Nvidia tests chatbots in chip design process in bid to use more AI

FILE PHOTO: NVIDIA HGX AI Supercomputer on display during the annual Foxconn Tech Day in Taipei

By Stephen Nellis

(Reuters) - Nvidia on Monday published new research into using chatbots that can generate human-like responses in the process of designing semiconductors.

Modern chips are circuits built out of tens of billions of transistors, and figuring out how to arrange them on a piece of silicon is one of the hardest tasks in the technology industry, taking thousands of engineers up to two years to complete.

Nvidia's chips are among the most complex in the industry and have become central to power technologies like ChatGPT.

On Monday, Nvidia presented research where it took what is called a large language model, the technology behind chatbots, and augmented it with 30 years of data from its archives of designing chips. One of the first applications is to use the company's long history in answering questions.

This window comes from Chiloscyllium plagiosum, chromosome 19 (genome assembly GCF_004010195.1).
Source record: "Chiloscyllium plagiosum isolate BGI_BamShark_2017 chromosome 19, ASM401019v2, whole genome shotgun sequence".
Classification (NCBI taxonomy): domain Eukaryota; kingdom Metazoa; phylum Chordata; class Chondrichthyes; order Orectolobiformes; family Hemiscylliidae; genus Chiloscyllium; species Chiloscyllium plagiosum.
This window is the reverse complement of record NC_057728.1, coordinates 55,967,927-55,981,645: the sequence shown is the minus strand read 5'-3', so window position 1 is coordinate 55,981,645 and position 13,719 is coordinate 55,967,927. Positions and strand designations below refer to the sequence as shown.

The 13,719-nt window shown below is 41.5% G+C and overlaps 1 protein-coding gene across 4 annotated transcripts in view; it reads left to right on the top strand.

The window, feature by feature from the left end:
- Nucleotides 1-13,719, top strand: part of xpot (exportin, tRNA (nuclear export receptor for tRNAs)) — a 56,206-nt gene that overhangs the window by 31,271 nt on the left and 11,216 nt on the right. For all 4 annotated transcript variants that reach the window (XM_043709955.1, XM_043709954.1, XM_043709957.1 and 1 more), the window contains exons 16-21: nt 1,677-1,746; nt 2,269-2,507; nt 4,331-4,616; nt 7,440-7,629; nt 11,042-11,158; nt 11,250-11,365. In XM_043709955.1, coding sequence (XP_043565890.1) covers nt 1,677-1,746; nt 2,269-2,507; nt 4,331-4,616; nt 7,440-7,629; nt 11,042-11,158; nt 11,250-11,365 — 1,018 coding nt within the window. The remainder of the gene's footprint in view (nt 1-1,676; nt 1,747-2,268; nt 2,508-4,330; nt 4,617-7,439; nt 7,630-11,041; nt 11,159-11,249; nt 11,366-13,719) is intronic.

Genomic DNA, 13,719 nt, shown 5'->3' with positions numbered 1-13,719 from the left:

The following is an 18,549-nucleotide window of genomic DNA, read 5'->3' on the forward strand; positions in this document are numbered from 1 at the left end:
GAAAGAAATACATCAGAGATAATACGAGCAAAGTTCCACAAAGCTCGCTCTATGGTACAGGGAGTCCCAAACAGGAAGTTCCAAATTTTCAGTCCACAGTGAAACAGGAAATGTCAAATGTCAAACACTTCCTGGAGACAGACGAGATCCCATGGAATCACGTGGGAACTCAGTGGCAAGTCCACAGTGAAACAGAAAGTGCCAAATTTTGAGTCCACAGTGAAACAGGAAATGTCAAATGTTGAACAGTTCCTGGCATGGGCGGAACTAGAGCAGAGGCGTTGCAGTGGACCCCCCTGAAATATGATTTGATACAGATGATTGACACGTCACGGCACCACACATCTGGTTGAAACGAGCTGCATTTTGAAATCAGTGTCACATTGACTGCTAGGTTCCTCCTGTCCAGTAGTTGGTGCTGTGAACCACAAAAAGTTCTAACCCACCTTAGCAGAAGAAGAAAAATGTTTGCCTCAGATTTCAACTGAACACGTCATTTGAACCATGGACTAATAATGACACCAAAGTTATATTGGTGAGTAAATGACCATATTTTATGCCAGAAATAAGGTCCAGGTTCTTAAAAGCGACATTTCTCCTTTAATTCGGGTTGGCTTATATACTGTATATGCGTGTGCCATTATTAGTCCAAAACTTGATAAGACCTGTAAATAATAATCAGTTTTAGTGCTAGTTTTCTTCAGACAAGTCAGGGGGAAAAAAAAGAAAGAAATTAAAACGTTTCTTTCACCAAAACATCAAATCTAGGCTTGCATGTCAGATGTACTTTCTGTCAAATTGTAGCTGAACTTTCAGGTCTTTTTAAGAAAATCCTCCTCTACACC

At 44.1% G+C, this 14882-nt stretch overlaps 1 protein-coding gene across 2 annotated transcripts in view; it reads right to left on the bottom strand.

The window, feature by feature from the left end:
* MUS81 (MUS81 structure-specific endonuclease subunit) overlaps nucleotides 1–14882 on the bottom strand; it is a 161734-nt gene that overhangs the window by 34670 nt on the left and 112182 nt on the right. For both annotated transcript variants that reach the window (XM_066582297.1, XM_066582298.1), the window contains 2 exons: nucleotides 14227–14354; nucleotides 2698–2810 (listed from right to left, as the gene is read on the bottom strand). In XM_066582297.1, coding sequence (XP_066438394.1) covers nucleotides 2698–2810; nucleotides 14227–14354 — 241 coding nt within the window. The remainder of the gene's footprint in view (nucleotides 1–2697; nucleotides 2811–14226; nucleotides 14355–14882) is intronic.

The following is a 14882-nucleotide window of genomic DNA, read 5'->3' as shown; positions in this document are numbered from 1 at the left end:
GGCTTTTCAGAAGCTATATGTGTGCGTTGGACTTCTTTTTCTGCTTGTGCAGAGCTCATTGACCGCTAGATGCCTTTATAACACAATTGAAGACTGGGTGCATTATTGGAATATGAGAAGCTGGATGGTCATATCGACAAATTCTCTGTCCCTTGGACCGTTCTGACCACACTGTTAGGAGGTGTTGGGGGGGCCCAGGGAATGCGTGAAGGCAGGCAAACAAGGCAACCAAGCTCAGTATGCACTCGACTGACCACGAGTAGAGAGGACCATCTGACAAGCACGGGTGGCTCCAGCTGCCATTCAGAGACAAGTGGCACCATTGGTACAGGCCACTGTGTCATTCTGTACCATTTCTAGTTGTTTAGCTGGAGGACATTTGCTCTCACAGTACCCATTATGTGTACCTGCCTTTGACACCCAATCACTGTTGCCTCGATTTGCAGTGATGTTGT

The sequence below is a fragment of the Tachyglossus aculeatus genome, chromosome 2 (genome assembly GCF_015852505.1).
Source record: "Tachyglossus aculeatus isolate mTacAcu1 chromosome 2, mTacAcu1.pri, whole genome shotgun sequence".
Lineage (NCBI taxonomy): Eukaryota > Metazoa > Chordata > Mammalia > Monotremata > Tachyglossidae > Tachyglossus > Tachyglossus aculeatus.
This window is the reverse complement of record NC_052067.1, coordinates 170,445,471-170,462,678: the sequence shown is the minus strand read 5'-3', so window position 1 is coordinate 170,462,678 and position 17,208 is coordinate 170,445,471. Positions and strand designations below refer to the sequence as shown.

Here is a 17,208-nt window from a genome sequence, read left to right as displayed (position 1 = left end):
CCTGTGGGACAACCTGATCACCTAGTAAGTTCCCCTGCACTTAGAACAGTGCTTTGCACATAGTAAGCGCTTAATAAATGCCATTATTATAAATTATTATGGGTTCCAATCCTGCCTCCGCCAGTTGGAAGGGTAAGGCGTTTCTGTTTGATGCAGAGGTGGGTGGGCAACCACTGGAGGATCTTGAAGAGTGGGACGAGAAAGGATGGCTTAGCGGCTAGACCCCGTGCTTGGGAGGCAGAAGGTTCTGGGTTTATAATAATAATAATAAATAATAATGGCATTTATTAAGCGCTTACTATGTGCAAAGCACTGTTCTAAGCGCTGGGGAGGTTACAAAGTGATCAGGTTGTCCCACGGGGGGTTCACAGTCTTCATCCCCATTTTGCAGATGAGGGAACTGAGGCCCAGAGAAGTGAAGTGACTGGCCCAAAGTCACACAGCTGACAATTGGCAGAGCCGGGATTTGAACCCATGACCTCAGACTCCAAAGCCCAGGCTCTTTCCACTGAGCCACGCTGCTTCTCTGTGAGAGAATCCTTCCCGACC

"It turns out a lot of our senior designers spend a fair amount of their time answering questions from junior designers," Nvidia's chief scientist Bill Dally told Reuters. "So the protocol was a junior designer asks the chatbot. This can save senior designers a huge amount of time."

The key finding in the research was that a relatively modest chatbot could become more accurate than an advanced chatbot by specifically adding in lots of specific data from the company's experience, which Nvidia said can help control the cost of the system.

Another feature the company showed was using artificial intelligence to generate code. Dally said a big chunk of engineers' time is dedicated to finding a part of the chip that doesn't work and using testing tools to find out why.

To carry out that testing, AI systems can quickly write piece of code called a script that operates the tool.

"Our goal here is not to automate the process or replace people, but to take the people we have and just give them super powers to make them more productive," Dally said.

(Reporting by Stephen Nellis in San Francisco; Editing by Marguerita Choy)